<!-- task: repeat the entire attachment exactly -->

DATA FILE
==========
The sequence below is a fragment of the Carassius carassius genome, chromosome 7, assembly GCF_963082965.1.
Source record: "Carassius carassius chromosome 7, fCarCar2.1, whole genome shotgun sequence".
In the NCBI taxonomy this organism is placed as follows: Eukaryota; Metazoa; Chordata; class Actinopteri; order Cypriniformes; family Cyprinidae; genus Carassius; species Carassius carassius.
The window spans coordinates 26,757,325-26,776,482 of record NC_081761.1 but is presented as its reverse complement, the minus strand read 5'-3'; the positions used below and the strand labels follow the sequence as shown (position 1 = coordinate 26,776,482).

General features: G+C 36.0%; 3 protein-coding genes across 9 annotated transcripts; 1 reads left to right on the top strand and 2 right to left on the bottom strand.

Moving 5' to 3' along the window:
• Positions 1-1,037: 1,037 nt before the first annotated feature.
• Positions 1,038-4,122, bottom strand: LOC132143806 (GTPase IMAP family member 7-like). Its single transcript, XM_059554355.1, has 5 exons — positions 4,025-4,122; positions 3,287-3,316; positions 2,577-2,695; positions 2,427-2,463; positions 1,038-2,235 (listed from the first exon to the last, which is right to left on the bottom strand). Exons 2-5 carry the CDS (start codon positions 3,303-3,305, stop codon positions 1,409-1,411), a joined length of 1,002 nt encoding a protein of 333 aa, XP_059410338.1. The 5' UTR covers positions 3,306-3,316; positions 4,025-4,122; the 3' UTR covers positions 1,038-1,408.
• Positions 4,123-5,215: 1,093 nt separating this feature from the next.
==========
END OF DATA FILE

The sequence below is a fragment of the Carassius carassius genome, chromosome 7, assembly GCF_963082965.1.
Source record: "Carassius carassius chromosome 7, fCarCar2.1, whole genome shotgun sequence".
In the NCBI taxonomy this organism is placed as follows: Eukaryota; Metazoa; Chordata; class Actinopteri; order Cypriniformes; family Cyprinidae; genus Carassius; species Carassius carassius.
The window spans coordinates 26,757,325-26,776,482 of record NC_081761.1 but is presented as its reverse complement, the minus strand read 5'-3'; the positions used below and the strand labels follow the sequence as shown (position 1 = coordinate 26,776,482).

General features: G+C 36.0%; 3 protein-coding genes across 9 annotated transcripts; 1 reads left to right on the top strand and 2 right to left on the bottom strand.

Moving 5' to 3' along the window:
• Positions 1-1,037: 1,037 nt before the first annotated feature.
• Positions 1,038-4,122, bottom strand: LOC132143806 (GTPase IMAP family member 7-like). Its single transcript, XM_059554355.1, has 5 exons — positions 4,025-4,122; positions 3,287-3,316; positions 2,577-2,695; positions 2,427-2,463; positions 1,038-2,235 (listed from the first exon to the last, which is right to left on the bottom strand). Exons 2-5 carry the CDS (start codon positions 3,303-3,305, stop codon positions 1,409-1,411), a joined length of 1,002 nt encoding a protein of 333 aa, XP_059410338.1. The 5' UTR covers positions 3,306-3,316; positions 4,025-4,122; the 3' UTR covers positions 1,038-1,408.
• Positions 4,123-5,215: 1,093 nt separating this feature from the next.